Moscow ‘parkrun’

Moscow ‘parkrun’
Moscow, Russia

Moscow, Russia

There had been talk in the UK, or oblique references, to Russia setting up parkruns. Initially, seeing their Facebook page, I was excited, reasoning that I might get to be the first tourist to hit a Russian parkrun, but then spotted that this was unofficial. From that, I figured it was ‘borrowing’ official logos but otherwise totally different. The truth is somewhere in between. It isn’t under the parkrun umbrella, and they have changed location a couple of times (pity they aren’t still in Gorky park for this tourist, though I have run on the sparrow hills part they used) but PSH visited in July, and they work to the same principle; 5k, Saturday morning at 9. Position tokens and personal barcodes are QR codes, and the scanning software is (at a glance) different, possibly homemade, running on a tablet. Results go on a google docs sheet.

Run route by the waterside. Large white church steeple behind trees
Run this way.

I registered so as to have my own Russian code – no. 589, in there earlier than my uk one-though the run director said “you have barcode? We will make work” in reference to my uk one. Registering is easy enough, though google translate wouldn’t let me click the registration link so I guessed and translated odd words on the registration page. Actually the FAQ, which you can see from the translation page, explains the registration page, but in case you want to know, the fields are; email, forename, surname, sex, date of birth, password/confirm password. Took me three goes, as using my hotmail address didn’t work, but then I got the confirmation email, clicked the link to setup my account and could see my qr code. Click the image for the full ‘card’ and you’re ready to go. Whisper it, but you don’t need to print it, it worked fine having taken a picture of the page on my iPod.

Small crowd at the finish of the 'parkrun'
The vanquished.

Today there were two runs, at the Botanical Gardens and Kolomenskaya. I went for the latter, it is the more established and seemed easier to get to. From Kolomenskaya metro, you hop out and head towards the front of the train, up the stairs and then out of the exit in front and to the left. Under an underpass and out; once you are clear of the shops, there should be red and white hooped chimney stacks diagonally opposite you. Walk away from those, down ul. Novinki, cross over and take a right into the park and left as soon as you’re past the security barriers. Follow that road down and right, past the wooden reconstructed fort buildings, onto the waterfront and you’re there. There were signs to WCs around the park, but there are portaloos en route if you don’t detour.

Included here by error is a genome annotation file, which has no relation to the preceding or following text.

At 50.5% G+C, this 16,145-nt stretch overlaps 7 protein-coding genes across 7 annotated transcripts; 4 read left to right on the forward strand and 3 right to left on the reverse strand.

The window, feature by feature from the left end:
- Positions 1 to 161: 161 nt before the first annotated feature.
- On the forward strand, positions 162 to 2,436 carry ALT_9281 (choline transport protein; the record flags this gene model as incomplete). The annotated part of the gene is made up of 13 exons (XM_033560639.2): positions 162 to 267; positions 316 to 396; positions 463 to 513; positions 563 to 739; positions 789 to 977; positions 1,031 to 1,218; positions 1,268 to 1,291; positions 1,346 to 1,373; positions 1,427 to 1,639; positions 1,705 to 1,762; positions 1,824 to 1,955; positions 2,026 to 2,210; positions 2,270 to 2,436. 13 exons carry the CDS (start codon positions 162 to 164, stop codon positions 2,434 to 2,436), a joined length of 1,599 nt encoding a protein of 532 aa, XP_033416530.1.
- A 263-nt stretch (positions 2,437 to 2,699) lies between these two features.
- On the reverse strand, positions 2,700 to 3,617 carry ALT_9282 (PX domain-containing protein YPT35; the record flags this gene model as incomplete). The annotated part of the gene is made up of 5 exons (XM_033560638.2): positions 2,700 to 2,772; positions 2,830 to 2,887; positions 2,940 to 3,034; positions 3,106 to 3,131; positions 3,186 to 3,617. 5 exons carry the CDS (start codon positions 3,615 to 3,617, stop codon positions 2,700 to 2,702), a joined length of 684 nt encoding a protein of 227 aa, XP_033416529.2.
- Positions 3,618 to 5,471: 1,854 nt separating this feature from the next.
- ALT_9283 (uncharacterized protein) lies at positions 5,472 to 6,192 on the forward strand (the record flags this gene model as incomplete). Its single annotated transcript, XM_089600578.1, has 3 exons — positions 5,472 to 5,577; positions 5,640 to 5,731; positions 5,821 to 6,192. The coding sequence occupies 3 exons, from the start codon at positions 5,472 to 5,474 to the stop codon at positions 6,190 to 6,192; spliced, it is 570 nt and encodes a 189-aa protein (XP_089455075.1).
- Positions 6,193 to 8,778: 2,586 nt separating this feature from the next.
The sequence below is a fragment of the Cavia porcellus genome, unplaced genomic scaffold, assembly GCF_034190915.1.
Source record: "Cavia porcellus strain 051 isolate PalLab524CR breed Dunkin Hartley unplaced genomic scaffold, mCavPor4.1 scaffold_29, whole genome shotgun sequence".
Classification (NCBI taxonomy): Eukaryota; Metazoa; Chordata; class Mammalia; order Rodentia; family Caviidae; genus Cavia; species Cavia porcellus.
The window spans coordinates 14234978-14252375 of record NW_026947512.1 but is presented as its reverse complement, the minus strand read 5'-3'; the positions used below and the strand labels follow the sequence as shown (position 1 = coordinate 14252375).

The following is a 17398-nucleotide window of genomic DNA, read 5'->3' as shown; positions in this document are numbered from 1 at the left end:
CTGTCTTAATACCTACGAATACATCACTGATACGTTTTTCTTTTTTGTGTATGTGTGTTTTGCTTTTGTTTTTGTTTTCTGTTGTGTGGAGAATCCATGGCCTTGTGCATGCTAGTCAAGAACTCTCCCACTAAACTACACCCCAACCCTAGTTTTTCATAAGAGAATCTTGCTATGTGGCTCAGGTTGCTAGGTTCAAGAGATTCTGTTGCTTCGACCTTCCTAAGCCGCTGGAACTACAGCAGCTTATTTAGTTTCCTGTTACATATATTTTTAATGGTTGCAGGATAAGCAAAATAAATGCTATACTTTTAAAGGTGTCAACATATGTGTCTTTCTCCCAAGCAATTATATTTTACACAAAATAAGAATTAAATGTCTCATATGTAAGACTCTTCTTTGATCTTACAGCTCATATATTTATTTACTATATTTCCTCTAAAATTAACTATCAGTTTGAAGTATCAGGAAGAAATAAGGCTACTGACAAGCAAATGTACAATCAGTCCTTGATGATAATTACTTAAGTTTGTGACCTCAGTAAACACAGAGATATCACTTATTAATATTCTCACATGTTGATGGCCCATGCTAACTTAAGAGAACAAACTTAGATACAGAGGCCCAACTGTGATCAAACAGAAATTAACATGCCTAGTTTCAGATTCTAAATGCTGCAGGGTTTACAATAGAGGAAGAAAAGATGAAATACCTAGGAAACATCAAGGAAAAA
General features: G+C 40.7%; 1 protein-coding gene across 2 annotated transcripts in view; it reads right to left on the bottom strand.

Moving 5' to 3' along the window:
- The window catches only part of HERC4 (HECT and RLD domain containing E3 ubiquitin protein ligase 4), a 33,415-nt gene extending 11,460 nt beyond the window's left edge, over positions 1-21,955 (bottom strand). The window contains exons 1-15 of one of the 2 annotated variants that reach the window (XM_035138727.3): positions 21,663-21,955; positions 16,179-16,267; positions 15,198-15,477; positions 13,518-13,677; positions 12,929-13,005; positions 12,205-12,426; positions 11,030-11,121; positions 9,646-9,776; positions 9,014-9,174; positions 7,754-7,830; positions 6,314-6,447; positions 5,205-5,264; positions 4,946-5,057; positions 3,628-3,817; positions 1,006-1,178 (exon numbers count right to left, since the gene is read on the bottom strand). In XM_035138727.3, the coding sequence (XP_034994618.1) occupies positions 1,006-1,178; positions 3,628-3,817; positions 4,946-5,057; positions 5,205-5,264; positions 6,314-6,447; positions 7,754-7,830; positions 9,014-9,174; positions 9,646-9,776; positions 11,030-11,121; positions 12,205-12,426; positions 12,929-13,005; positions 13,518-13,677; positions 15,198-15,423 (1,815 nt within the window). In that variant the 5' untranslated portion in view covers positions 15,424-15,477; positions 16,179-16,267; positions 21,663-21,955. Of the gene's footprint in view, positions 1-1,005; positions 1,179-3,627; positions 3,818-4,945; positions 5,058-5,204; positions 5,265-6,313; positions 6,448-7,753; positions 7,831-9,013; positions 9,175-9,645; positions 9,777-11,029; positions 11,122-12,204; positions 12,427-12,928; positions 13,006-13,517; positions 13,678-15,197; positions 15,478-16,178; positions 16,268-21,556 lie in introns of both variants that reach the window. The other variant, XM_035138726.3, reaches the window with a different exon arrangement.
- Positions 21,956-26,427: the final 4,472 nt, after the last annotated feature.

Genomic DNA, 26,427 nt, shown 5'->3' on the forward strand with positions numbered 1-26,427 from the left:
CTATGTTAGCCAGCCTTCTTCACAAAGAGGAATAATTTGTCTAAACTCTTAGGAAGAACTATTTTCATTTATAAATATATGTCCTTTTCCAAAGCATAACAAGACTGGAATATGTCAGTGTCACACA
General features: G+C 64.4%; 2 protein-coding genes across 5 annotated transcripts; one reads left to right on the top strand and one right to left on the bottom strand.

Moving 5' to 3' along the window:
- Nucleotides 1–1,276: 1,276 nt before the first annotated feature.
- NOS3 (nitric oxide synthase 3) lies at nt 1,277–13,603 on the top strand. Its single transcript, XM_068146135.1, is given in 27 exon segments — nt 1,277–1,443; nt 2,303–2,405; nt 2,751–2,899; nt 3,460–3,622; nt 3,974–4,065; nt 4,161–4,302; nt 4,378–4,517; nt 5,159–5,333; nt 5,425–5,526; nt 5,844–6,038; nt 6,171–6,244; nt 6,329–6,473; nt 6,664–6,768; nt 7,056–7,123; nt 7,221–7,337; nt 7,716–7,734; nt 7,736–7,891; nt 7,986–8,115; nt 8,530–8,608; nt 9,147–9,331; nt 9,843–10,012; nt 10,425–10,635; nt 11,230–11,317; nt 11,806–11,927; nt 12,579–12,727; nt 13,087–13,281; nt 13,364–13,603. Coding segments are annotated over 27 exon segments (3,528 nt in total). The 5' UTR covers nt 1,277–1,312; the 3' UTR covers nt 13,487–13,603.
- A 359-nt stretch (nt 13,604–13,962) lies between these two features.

Russian lettering round a large-scale, person-sized clock on the grass
A clock

There was a briefing, not sure what they said, but the run director – in a white parkrun t shirt, one of two I saw, maybe gifts, maybe reconstructions – had told me about the route, and it’s a simple out and back, cones and a marshal showing the route. Like Poland, runners tend to shake everyone’s hand before the start, and several spoke English for a brief chat. I’m at least the third English visitor, after PSH and another last week. We had a nice communal warm up led by one of the runners; just gently warming up the whole body, I thought it was very good, and don’t normally go for group warm ups like that. The run is as flat as, perhaps with a slight down at the start and therefore slight up at the end. As for the running, numbers were down, perhaps because there was a big 7k in the north of the city later. Looking at recent results I’d expected to be in the front five or so, and when we set off at a gentle pace with a group of 3, then 4 running alongside one another, and no one had hared off I figured I’d found my first difference – here, we’re racing like a championship race, and no one is fussed about leading just for a while at the start. But as it happened, there just weren’t any of the quicker people there, so I stuck next to whoever was at the front, blue shirt guy for most of it, a man for whom the 3m wide path was not quite big enough as we bashed arms a couple of times (though without the force of a Chris O’Hare shove). At the turn I left him and galloped home. Garmin died, so I don’t know the time, but low 19s is all, probably, after a 6:22 then 6:10 mile. Lovely, and the spirit is very similar, water and sweets for all at the finish, cool down in the sun and friendly waves all round as people left. Left for the next race, in the case of the Russians, for a snooze ahead of more athletics in mine.